The US government shutdown is wreaking havoc on many Americans: hundreds of thousands of federal employees don't know when they'll see their next pay cheque, and low-income people who rely on the federal safety net worry about whether they'll make ends meet should the stalemate carry on another month.
But if you're a sportsman looking to hunt game, a gas company planning to drill offshore or a taxpayer awaiting your refund, you're in luck - the shutdown won't affect your plans in the slightest.
All US administrations get some leeway to choose which services to freeze and which to maintain when a budget standoff in Washington forces some agencies to close. But in the selective reopening of offices, experts say that they see a willingness to cut corners, scrap prior plans and wade into legally dubious territory to mitigate the pain. Some noted the choices seem targeted at shielding the Republican-leaning voters whom Trump and his party need to stick with them.
The cumulative effect is a government shutdown - now officially the longest in US history - that some Americans may find financially destabilising and others may hardly notice.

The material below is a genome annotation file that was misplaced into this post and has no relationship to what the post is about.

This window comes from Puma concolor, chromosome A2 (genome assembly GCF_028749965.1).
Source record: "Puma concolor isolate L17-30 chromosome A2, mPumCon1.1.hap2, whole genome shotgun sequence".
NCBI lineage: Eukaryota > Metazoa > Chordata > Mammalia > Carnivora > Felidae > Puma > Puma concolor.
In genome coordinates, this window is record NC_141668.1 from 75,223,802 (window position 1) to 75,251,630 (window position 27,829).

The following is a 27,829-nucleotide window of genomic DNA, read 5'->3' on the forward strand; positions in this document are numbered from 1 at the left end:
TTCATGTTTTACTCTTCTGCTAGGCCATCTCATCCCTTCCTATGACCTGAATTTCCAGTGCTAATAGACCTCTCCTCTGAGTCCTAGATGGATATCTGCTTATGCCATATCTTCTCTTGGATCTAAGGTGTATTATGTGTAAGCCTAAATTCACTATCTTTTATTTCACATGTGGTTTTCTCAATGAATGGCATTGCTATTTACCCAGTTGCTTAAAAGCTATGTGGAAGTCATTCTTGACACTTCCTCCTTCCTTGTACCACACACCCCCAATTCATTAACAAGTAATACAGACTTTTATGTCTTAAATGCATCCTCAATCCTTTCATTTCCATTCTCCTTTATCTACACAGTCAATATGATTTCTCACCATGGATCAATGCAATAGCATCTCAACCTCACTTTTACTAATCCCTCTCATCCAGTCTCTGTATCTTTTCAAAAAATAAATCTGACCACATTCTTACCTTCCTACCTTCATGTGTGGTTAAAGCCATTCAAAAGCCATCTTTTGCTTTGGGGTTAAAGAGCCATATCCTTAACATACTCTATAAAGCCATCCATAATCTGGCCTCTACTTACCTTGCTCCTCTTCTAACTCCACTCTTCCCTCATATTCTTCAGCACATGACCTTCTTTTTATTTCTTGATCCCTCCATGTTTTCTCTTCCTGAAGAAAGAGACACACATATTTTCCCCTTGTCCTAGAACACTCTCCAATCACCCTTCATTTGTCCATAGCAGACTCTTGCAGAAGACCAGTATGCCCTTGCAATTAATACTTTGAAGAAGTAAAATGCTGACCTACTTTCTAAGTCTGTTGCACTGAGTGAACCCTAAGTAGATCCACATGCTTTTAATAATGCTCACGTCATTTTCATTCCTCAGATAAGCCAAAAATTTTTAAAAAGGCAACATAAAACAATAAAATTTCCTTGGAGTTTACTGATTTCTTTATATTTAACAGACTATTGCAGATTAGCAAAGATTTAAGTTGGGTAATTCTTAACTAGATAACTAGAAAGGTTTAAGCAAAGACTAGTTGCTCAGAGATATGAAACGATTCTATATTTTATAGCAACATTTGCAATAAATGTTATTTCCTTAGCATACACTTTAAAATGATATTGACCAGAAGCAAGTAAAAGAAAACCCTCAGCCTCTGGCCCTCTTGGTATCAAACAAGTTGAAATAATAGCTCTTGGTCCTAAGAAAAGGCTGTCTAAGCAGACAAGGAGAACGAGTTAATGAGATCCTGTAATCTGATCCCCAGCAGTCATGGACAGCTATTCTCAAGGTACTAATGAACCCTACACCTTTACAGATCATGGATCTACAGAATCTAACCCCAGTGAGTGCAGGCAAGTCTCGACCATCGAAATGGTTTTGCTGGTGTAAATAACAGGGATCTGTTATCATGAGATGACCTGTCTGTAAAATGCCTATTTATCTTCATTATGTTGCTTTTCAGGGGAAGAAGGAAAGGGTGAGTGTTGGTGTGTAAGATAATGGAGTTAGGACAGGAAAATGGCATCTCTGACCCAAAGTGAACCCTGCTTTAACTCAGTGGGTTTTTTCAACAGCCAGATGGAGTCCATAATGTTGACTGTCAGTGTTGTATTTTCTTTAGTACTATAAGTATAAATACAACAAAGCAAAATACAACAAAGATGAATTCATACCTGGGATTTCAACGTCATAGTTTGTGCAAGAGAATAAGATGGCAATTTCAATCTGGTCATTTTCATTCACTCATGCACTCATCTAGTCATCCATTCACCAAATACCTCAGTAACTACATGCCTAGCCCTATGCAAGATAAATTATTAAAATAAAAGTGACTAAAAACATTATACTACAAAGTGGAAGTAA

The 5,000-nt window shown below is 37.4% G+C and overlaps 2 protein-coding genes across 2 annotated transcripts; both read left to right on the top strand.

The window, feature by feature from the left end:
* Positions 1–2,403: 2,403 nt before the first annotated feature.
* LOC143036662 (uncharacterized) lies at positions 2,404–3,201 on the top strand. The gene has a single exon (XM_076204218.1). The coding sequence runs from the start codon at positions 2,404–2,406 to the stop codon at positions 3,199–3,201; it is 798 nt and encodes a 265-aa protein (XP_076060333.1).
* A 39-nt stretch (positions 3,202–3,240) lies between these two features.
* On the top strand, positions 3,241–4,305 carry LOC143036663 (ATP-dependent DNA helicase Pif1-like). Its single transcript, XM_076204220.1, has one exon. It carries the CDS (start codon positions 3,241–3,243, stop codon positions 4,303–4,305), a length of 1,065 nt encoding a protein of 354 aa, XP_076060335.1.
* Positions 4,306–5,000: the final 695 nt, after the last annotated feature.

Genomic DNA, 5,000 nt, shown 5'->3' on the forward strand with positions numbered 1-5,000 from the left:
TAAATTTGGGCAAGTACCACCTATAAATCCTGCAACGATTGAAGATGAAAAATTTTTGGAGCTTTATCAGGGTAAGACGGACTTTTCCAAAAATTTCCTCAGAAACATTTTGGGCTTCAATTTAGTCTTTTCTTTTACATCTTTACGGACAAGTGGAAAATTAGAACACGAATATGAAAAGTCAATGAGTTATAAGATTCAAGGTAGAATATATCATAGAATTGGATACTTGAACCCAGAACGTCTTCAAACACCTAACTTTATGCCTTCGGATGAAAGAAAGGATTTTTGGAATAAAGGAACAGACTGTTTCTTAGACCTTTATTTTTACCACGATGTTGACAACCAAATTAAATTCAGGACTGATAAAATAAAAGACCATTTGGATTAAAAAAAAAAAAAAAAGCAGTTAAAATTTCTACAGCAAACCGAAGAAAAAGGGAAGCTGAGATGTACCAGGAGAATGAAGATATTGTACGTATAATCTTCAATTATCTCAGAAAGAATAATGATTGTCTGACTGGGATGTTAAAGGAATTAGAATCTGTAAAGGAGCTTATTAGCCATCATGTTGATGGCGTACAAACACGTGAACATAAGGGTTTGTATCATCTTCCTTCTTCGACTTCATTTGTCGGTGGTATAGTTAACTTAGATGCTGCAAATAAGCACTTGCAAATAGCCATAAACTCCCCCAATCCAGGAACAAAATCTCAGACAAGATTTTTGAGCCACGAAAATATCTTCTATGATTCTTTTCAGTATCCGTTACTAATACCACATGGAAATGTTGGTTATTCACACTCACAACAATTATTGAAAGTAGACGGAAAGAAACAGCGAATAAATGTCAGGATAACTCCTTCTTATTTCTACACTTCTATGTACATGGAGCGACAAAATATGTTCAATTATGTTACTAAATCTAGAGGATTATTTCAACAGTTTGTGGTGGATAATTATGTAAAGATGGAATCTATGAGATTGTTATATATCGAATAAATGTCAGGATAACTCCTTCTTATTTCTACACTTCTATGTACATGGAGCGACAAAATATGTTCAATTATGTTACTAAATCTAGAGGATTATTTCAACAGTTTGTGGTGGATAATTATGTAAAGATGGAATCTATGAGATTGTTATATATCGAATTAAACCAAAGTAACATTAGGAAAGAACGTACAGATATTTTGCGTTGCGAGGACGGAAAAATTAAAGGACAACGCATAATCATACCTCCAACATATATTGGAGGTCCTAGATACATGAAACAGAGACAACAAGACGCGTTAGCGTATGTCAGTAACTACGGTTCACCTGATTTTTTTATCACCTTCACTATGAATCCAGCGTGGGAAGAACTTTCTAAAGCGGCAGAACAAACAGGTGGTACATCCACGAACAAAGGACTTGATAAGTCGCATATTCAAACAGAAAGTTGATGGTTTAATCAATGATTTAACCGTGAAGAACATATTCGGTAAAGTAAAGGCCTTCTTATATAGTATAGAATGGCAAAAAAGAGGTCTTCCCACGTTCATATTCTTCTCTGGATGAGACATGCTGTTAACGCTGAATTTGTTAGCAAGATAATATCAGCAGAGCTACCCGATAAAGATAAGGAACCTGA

Russell T Vought, current deputy director of the Office of Management and Budget (OMB), said the overarching message from Trump has been "to make this shutdown as painless as possible, consistent with the law".
Others say such a strategy suggests a lack of urgency and a willingness to let the political impasse in Washington drag on indefinitely.
"The strategy seems to be to keep the shutdown in place, not worry about the effect on employees and furloughed people, but where the public might be annoyed, give a little," said Alice Rivlin, who led OMB during the 21-day shutdown in 1996, the previous recordholder for the longest in history. That's a clear difference between then and now, she says.
"We weren't trying to make it better. We were trying to emphasise the pain so it would be over," she said. "We wanted it to end. But I'm not convinced the Trump administration does."
Trump has refused to sign spending bills for nine of the 15 Cabinet-level departments until Congress approves his request for $5.7bn to build a wall along the US-Mexico border. Democrats have refused.
Although most Republicans have stood by the president, others have expressed discomfort with how the strategy is hurting Americans.